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How hostages and prisoners have been used in the long-running Mideast conflict

A MARTÍNEZ, HOST:

The extension of the cease-fire was announced after Hamas release dozens of hostages that they took from Israel on October 7. In return, Israel has agreed to free 150 Palestinians from Israeli prisons. So why is the temporary cease-fire structured this way, and what does each side hope to gain? Shibley Telhami is here to discuss that. He's the Anwar Sadat professor for peace and development at the University of Maryland.

Professor, how did negotiators arrive at this particular ratio - one hostage held by Hamas for every three prisoners held by Israel?

SHIBLEY TELHAMI: Well, obviously, the exact ratios - it's not known why they arrived at this particular ratio, but it is clear that the - Hamas was asking for a lot more. Obviously, Israel holds thousands of Palestinian prisoners. It is said now that Israel is holding about 7,000 Palestinian prisoners, including about 3,000 held without charges. So it's a huge number of prisoners. So clearly, Hamas originally asked for release - exchange of all the hostages for all the prisoners, which would have meant the ratio would be much larger. In the past - in past exchanges, the ratio was much larger - for one Israeli soldier, there were hundreds of Palestinian prisoners. Remember that it's very easy for Israel to arrest Palestinians. They are under occupation. Israel has a military. It can go into any town or village and arrest any number of people at any given time. In fact, they've arrested about 3,000 since October - the October attack. So the ratio is not particularly surprising. In fact, it's relatively low in comparison to the previous ratios.

MARTÍNEZ: Does it dehumanize Palestinians - this ratio - as if their lives aren't as valuable?

TELHAMI: I don't think, in the exchange ratio, it dehumanizes. I think where - it comes in more in the casualty ratio because, obviously, the Palestinians would like to have as many prisoners released. And, as I said, it's much easier for Israel to arrest. But the casualty ratio is where it comes in. For example, in the West Bank and Gaza, even before the attack, the typical ratio has been about - for every Israeli killed, about 7 or 8 Palestinians are killed. And in the current war since October 7, for every Israeli killed, more than 10 Palestinians are killed. So the ratio has been more like 10 to 1. And that, I think, is one that is seen to be much more dehumanizing.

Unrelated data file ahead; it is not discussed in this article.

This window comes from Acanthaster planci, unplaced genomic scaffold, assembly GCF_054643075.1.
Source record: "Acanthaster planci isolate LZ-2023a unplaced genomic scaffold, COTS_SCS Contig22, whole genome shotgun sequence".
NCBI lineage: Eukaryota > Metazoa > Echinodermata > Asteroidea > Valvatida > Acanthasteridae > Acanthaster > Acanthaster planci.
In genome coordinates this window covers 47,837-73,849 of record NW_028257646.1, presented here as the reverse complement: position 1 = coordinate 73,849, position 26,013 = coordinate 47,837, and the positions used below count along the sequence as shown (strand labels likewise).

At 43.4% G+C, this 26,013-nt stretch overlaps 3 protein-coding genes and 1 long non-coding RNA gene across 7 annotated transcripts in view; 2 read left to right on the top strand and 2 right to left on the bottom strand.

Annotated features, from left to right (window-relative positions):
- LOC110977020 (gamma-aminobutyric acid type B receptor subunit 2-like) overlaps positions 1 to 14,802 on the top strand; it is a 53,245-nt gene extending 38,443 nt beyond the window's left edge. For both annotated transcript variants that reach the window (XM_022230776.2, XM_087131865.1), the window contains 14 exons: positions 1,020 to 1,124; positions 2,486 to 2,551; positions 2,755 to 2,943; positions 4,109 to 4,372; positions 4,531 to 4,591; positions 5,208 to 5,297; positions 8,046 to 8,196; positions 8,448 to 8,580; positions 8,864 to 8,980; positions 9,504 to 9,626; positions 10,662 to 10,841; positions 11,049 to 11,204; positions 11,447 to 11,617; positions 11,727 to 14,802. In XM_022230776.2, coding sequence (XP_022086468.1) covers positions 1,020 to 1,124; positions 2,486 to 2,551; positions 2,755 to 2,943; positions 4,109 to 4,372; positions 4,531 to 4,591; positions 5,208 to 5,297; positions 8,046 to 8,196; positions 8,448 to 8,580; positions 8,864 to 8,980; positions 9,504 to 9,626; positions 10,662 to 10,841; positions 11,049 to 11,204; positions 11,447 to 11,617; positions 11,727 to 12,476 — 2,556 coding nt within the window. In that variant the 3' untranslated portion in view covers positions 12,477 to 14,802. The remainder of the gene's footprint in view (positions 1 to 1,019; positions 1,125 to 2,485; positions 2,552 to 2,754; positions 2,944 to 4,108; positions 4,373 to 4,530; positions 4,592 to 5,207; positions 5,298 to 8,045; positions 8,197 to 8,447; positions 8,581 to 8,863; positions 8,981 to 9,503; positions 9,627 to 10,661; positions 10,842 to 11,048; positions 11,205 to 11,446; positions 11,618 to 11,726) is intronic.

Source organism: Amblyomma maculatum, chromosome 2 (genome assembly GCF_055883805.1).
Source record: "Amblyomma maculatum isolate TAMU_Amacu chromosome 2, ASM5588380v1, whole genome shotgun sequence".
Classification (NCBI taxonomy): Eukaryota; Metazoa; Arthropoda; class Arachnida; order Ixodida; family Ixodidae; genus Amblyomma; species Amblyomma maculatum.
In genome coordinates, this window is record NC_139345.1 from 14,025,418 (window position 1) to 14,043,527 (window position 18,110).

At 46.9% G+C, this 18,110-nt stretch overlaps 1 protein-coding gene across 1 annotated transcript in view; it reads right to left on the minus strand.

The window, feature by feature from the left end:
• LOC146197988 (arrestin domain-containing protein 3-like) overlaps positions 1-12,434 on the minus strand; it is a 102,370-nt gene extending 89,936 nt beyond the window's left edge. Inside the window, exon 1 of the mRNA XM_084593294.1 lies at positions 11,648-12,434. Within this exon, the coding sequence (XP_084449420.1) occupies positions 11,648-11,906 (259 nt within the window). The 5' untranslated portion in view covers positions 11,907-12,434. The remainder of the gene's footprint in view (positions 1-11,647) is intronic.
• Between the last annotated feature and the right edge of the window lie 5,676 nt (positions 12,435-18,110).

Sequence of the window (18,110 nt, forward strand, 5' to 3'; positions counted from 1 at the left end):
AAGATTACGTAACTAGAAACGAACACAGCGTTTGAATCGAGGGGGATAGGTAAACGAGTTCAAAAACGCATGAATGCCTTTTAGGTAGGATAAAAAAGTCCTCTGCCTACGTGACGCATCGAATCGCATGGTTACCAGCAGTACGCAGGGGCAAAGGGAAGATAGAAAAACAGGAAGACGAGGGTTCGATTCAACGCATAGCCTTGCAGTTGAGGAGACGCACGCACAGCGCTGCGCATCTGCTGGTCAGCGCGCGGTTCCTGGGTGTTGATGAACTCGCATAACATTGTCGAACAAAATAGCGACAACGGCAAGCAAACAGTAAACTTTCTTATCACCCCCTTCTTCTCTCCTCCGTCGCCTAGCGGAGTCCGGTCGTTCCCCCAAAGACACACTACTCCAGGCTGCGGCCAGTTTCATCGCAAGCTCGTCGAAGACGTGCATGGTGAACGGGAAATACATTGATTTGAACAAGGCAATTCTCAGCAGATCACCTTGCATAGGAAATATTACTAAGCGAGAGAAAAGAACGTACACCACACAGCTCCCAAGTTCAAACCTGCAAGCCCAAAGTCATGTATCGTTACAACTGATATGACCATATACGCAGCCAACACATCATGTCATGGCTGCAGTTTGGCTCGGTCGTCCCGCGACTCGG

MARTÍNEZ: OK. Now the remaining hostages held by Hamas include grown men and soldiers. Do you think that changes the calculus on both sides in determining who gets released?

TELHAMI: I think, up to a point, yes. Because I think the military - when it comes to soldiers, the ratio may become different. And at the moment, obviously, for Hamas, it's - holding onto women and children is a problematic issue, obviously. Aside from the humanitarian disaster that that entails, it is also a public relations issue. So obviously they're more anxious to get that out of the way.

And also, in exchange for that, they're highlighting the fact that Israel is holding a lot of children. Obviously, Israel has held thousands of children over the years, many without charges, and they like to highlight that. A lot of people didn't know that Israel was holding children, and I think, in a way, they benefit from that. But as you get into the military, that becomes a bit of a different game.

MARTÍNEZ: How much do you think Hamas cares about public relations in this case?

TELHAMI: Oh, they care. They care, obviously, a lot. And it's clear, for example, in terms of how they wanted to show that they treated the prisoners well and so forth, they care. But at the core of the prisoner issue, though - don't underestimate how genuine this issue is. This issue, particularly - obviously it's important to Israelis. We know they want their people back. Everybody wants their loved ones back. They were taken in a horrific attack on October 7.

But for Palestinians, there are three reasons why this issue so resonates with people. It - because it goes to the core of occupation - the scale of it, first of all. Probably up to a million people have been arrested by Israel over the course of the occupation. This is a population of 5 million between the West Bank and Gaza.

Second, it also underscores the injustice of the two-tiered system, where the settlers in the West Bank face civil courts, and they're rarely ever prosecuted. But on the Palestinian side, it's military courts with almost 100% conviction.

And third, it shows that - how violent the occupation is even when the gun is not fired because you can have a military unit go into a house at 2 o'clock in the morning and arrest people on incitement just for speech and hold them without charges indefinitely.

MARTÍNEZ: Shibley Telhami is the Anwar Sadat professor for peace and development at the University of Maryland. Professor, thanks.

TELHAMI: My pleasure.

MARTÍNEZ: For more coverage and for differing views and analysis of the conflict, go to npr.org/mideastupdates. Transcript provided by NPR, Copyright NPR.

NPR transcripts are created on a rush deadline by an NPR contractor. This text may not be in its final form and may be updated or revised in the future. Accuracy and availability may vary. The authoritative record of NPR’s programming is the audio record.

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